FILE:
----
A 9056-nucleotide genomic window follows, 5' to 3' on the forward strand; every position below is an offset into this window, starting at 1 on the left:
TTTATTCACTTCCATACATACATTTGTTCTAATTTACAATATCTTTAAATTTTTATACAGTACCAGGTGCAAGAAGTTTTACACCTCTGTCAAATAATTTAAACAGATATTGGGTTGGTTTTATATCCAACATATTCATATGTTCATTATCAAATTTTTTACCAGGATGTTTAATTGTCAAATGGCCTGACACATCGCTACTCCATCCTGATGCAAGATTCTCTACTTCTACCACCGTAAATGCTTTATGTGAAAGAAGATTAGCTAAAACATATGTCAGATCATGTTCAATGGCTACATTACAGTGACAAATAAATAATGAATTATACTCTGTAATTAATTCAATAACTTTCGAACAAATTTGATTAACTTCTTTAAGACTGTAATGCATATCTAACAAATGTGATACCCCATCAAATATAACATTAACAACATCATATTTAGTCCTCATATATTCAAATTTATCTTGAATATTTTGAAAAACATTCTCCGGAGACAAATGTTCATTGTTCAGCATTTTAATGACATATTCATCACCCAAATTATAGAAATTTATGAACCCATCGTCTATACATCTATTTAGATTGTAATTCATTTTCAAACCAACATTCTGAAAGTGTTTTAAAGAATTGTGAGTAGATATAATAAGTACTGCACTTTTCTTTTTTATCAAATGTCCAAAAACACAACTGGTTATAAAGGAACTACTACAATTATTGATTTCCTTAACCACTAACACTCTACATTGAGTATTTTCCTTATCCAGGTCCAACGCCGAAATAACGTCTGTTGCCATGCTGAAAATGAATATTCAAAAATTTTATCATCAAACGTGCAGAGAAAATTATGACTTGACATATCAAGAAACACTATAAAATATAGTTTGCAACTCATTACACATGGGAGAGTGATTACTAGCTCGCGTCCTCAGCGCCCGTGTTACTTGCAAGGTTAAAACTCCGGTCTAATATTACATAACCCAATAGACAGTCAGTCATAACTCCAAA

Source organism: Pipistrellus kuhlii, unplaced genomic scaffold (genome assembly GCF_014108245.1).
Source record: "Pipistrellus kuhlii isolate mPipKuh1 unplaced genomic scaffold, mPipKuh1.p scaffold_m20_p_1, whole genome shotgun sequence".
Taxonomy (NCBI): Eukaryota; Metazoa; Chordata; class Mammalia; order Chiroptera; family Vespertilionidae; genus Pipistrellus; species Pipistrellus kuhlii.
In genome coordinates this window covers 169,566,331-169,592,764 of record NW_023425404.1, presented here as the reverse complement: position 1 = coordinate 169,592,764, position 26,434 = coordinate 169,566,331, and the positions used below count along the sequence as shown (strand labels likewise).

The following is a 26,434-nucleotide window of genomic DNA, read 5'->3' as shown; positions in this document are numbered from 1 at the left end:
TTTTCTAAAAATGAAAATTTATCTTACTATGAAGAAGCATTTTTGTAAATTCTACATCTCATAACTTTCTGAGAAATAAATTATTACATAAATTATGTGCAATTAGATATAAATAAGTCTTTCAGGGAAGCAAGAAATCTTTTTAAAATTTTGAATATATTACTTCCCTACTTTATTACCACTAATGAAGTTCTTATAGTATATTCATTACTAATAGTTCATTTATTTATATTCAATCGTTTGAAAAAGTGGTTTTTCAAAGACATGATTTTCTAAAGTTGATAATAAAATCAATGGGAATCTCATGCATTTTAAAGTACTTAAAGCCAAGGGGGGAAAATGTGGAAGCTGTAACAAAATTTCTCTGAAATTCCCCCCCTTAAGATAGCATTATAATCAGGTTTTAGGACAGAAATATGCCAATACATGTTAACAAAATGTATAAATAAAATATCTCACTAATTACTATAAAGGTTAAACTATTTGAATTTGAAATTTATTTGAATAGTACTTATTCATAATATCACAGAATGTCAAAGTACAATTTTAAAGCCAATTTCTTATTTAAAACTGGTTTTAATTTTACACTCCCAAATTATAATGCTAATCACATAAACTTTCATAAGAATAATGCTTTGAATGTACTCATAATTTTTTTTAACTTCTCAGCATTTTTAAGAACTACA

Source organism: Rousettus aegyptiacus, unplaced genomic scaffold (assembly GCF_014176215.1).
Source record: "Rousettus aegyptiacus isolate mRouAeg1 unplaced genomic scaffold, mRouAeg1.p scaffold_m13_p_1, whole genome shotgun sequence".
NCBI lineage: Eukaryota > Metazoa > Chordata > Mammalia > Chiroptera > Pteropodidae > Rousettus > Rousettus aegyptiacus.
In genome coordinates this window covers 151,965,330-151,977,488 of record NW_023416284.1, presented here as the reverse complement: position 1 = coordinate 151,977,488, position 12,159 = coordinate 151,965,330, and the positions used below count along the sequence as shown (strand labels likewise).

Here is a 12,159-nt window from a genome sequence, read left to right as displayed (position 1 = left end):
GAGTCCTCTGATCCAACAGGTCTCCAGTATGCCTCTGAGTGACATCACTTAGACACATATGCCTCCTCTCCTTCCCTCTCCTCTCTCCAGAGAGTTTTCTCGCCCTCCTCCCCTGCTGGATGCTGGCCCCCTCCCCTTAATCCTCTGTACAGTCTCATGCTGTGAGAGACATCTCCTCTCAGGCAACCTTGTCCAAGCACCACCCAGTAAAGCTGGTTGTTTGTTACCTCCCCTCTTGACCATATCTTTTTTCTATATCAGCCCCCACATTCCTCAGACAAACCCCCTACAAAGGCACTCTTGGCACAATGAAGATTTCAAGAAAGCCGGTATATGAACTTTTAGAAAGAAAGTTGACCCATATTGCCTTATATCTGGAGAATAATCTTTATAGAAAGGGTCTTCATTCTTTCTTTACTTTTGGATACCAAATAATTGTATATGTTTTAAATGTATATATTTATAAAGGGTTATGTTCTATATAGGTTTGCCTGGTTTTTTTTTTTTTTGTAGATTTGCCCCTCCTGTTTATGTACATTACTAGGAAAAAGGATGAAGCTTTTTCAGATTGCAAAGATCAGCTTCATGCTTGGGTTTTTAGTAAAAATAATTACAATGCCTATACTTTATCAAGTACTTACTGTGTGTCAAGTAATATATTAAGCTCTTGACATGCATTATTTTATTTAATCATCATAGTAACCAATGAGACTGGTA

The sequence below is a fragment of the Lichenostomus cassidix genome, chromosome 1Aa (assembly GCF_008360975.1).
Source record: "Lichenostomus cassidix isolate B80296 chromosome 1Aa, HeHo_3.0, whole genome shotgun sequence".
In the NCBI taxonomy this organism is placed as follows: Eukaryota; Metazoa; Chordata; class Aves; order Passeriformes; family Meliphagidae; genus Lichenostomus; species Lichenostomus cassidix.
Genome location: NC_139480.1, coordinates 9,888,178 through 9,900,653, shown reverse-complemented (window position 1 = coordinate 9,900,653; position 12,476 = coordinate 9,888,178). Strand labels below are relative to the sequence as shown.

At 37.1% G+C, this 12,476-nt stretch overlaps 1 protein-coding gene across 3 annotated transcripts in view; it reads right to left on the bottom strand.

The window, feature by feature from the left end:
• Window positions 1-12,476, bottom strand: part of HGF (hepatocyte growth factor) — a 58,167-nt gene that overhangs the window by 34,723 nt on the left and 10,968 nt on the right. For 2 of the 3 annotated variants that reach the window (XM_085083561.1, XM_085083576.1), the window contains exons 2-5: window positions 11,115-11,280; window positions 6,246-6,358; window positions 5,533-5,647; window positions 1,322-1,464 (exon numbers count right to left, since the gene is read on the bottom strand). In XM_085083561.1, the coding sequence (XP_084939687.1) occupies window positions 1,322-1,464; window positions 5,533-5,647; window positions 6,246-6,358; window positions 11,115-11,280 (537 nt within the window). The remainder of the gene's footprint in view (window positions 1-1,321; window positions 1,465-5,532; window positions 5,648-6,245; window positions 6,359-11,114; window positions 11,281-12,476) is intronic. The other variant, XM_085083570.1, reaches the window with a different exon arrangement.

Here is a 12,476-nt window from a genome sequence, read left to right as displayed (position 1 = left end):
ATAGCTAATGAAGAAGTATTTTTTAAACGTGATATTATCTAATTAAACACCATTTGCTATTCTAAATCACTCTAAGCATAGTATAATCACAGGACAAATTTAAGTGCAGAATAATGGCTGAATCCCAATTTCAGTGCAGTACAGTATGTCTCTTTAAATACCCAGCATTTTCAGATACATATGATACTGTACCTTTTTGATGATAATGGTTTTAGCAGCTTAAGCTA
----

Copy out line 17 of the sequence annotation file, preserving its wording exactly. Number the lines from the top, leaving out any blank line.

In the NCBI taxonomy this organism is placed as follows: Eukaryota; Metazoa; Chordata; class Aves; order Passeriformes; family Meliphagidae; genus Lichenostomus; species Lichenostomus cassidix.